Mama, Am I an Orphan?

Historical Fiction based on the Life of William Whitt (1775-1850)

I had just started school in the fall of 1781. I noticed right off that all the pupils in my class had a father except me and two others. Being fatherless was all I had ever known. My father died in the War of Independence while they were encamped at Valley Forge, Pennsylvania with General George Washington. I was only about two years old when my father left to fight. I had no lasting memory of him or his dying in the spring of 1778.

When I was older, I was told that my father was buried in Pennsylvania either in an unmarked grave or a mass burial that the military was forced to do with the many deaths. We had no grave where we could put a flower or go to remember. Mama only received a letter from an officer about his passing from a sickness called smallpox. There was no funeral for the family, we hoped that a chaplain at least said a prayer at his burial.

I hadn’t thought much about being fatherless until the other school children began to talk about their fathers. Some of their fathers would bring them to school by wagon if they were going that way. All of us walked to school most days.

We did not have much, as my mother was a widow from the days of the war. My parents Shadrach and Mary Rogers Whitt had moved from Virginia to settle land on the South Carolina frontier with many other Virginians before the war. Mama told me I was born in South Carolina on the frontier. I had an older brother by the name of John who was only 2 years older than me.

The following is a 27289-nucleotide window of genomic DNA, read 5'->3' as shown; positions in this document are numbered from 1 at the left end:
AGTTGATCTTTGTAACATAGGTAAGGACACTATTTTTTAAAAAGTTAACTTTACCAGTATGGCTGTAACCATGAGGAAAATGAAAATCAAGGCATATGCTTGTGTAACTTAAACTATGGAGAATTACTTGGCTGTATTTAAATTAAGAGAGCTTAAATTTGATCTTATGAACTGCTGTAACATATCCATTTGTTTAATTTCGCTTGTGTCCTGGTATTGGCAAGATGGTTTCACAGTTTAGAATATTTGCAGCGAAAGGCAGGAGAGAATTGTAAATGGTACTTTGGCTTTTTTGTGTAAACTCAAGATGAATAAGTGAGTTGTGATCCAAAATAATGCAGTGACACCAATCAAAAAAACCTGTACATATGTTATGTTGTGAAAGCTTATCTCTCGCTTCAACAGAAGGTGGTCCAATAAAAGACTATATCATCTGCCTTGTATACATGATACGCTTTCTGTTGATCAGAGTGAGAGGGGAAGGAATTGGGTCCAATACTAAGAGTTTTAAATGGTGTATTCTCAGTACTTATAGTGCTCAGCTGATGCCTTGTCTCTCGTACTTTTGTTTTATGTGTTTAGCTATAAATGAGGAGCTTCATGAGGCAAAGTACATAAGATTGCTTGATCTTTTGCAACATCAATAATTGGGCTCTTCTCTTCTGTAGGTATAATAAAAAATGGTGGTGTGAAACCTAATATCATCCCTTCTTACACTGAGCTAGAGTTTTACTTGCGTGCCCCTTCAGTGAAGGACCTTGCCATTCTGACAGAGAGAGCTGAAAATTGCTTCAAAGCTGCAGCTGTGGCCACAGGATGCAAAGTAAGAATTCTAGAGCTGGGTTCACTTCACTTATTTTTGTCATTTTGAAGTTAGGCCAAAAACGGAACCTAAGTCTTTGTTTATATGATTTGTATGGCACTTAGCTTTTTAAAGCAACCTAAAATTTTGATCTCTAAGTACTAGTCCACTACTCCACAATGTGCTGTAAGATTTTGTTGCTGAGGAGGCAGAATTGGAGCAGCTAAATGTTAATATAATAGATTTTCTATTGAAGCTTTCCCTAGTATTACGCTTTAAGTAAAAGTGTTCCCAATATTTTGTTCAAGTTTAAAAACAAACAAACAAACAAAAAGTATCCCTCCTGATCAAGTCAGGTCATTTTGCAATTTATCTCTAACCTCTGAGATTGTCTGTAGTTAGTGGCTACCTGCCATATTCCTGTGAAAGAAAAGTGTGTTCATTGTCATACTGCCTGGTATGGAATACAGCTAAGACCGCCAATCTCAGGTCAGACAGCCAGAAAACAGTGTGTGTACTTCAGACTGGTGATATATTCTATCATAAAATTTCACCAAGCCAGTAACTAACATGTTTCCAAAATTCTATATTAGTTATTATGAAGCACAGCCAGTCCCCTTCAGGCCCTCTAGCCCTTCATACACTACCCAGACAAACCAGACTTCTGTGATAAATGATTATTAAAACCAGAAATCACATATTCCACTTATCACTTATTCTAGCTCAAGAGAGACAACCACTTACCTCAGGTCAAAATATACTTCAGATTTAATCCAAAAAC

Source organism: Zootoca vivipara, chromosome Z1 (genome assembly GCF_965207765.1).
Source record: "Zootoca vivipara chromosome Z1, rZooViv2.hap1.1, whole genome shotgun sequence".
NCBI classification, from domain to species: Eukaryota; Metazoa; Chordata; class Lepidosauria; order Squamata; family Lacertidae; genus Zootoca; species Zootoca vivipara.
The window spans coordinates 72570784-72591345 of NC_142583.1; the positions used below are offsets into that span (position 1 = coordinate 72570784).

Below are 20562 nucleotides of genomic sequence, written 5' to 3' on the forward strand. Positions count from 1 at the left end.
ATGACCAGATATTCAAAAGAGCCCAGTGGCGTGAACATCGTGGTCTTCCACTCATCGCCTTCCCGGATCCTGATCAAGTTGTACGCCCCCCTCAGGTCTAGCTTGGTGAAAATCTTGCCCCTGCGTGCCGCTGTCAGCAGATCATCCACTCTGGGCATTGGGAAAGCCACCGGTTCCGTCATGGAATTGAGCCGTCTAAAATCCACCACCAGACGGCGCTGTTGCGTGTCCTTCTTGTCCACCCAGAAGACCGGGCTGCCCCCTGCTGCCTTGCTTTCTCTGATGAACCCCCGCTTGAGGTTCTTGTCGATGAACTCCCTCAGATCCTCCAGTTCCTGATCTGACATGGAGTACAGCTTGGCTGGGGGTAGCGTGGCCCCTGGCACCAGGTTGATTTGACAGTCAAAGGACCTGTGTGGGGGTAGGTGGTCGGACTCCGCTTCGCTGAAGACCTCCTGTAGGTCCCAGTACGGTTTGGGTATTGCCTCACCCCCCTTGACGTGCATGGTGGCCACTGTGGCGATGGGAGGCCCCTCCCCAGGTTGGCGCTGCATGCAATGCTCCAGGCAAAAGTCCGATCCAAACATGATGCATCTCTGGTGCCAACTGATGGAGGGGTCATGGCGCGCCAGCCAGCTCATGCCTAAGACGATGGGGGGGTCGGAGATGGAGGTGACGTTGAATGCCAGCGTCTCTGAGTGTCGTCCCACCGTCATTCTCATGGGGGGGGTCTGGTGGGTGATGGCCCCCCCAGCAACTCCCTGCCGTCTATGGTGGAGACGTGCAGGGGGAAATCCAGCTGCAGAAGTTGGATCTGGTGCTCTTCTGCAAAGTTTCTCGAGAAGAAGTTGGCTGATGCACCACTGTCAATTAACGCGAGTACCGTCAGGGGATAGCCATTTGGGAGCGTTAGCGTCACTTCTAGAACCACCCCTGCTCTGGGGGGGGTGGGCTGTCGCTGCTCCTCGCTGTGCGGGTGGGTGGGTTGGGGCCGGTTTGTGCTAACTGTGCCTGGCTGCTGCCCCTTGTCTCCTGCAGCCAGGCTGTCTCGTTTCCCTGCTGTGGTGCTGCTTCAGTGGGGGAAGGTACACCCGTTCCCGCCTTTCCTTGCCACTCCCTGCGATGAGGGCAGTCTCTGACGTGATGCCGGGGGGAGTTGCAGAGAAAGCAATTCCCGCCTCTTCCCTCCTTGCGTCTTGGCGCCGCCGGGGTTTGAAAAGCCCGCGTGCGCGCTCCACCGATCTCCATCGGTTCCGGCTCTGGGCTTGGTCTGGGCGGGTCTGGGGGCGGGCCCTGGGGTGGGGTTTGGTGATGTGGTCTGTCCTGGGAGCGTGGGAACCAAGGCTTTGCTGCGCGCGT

When the rumors of war began and then the war, our family moved back to Virginia, so my mother could be near her kin while my father joined up with the 15th Virginia Infantry in 1777 to fight the British.

We had moved in with my grandfather, John Rogers, who was now old and only able to do some work. My mother’s brothers, my uncles, helped as they could. I was only a small child, but I knew times were hard.

One night after supper, as we sat by the fire, thoughts began in my head about not having a father. Mama was mending some of my clothes by candlelight while I was poking the fire.

She scolded me, “William quit poking the fire, you’re making sparks. I’m trying to mend holes while you’re trying to burn holes. Stop it!”

“Yes Mama.” Trying to change the subject, I asked her, “Mama, am I an orphan?”

She stopped her needlework and asked, “Child, what on earth are you talking about? Your mama is sitting within spitting distance of you and you talking nonsense. What put that foolish thought in your head?”

“Well, some of my friends at school was asking why I didn’t have a Pa?”

Mama asked, “What did you tell ‘em?

“I told ‘em, I never knew my Pa, he was killed in the war. Then one of the older boys called me an orphan.”

Mama was upset, and she said, “Now listen here William Whitt! You and your brother John are not orphans, you have me as your mother, alive and well. We don’t have much but we have each other, family, good neighbors, and the Lord!”

I answered, “Yes Mama, but I still don’t have a father.”